St Lawrence Ground
Kent v South Africans in 2003, showing the old lime tree
|Location||Canterbury, Kent, England|
Nackington Road End
|First ODI||18 May 1999: England v Kenya|
|Last ODI||30 June 2005: Australia v Bangladesh|
|Domestic team information|
|Kent (1847 – present)|
|As of 15 December 2007
The St Lawrence Ground is a cricket ground in Canterbury, Kent and is the home of Kent County Cricket Club. It is one of the oldest grounds on which first-class cricket is played, having been in use since 1847. It is also notable as one of the two grounds used regularly for first-class cricket that have a tree within the boundary (the other is the City Oval in Pietermaritzburg).
Capacity at the ground was increased to 15,000 in 2000, and four One Day International matches have been played there, one each in 1999 (part of the 1999 Cricket World Cup), 2000, 2003 and 2005. There are hopes that the English cricket team may play Test matches at the St Lawrence Ground at some point in the future.
Cricket grounds in most parts of the world are devoid of any trees or shrubs. The lime tree at the St Lawrence Ground was an exception: the ground opened as the Beverley ground in 1847, and was built around the tree. The presence of a tree within the playing area required special local rules. Shots blocked by the tree were counted as a four. Only four cricketers have cleared the tree to score a six: Arthur 'Jacko' Watson of Sussex in 1925, the West Indies' Learie Constantine (1928), Middlesex's Jim Smith (1939), and Carl Hooper (1992).1
The tree was diagnosed with heart rot in the 1990s, and it was pollarded to encourage new growth, reducing it from over 120 feet to around 90 feet in height. Finally, high winds in England on 7 January 2005 caused the 200 year-old tree to snap in two, leaving a 7-foot stump. Wood from the dead tree will be made into mementos that will be sold to supporters. A new lime tree was planted outside of the playing area in 1999 by EW Swanton, in preparation for the ultimate demise of its predecessor. The club moved it within the playing area on 8 March 2005, although it was still less than 6 feet high.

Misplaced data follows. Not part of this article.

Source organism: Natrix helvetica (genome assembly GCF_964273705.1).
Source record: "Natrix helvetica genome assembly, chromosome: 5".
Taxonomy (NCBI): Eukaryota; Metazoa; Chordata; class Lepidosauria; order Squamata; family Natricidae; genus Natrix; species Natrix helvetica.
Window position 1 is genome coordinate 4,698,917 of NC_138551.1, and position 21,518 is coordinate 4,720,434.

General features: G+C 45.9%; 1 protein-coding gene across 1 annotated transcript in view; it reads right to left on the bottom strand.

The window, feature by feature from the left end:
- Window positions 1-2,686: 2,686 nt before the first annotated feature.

The Club announced in late 2006 that it would redevelop the ground. The planned £9 million development would include a hotel, health and fitness centre, and conference facilities. The pavilion and other stands will also be upgraded. Money for the project will be raised by the building of private housing on the nets behind the pavilion and on the car park of the local pub, the Bat and Ball. These plans were put on indefinite "hold" in 2008 because of the credit crisis, the fall in the property market and other problems in the British economy. Plans were resurrected in Summer 2009 and work started in September 2010.
In March 2010, the Club confirmed that Bellway would be its housing partner for the redevelopment project. This includes a hotel, conference facilities, a health and fitness centre, hospitality boxes, stand refurbishment, floodlights and retail units.
In 2011, an oil painting of the cricket ground by Albert Chevallier Tayler showing Kent playing Lancashire in 1906 was sold by the club at Sotheby’s for £600,000 after it became too expensive to insure. It now hangs in the Long Room at Lord’s.
- Canterbury Cricket Week
- Beverley Ground - previous home of Cricket Week, on the Sturry road in Canterbury
- Old County Ground in West Malling, where Kent XI's played in the 1830s
- "Cricket club reveal new lime tree". BBC News. 8 March 2005. Retrieved 2011-01-06.
- "Bellway announced as cricket club development partner". www.kentonline.co.uk. Retrieved 19 February 2013.
- Robinson, Philip (18 June 2011). "The crowds and cash are in short supply: Is it time for county cricket to up stumps?". www.dailymail.co.uk. Retrieved 19 February 2013.
- "Kent County Cricket Club welcomes Sainsbury’s to the St Lawrence Ground". new.kent-ccc.co.uk. Retrieved 19 February 2013.
- Ground page at Cricinfo
- Cricket club plans tree planting (BBC, 25 January 2005)
- Dead cricket tree to be replaced (BBC, 14 January 2005)
- End of innings for cricket tree (BBC, 10 January 2005)
- ^1 When the tree fell in 2005 most of the reports mentioned only Constantine, Smith and Hooper. But Frank Keating's article in the Guardian mentions that Jacko Watson was the first.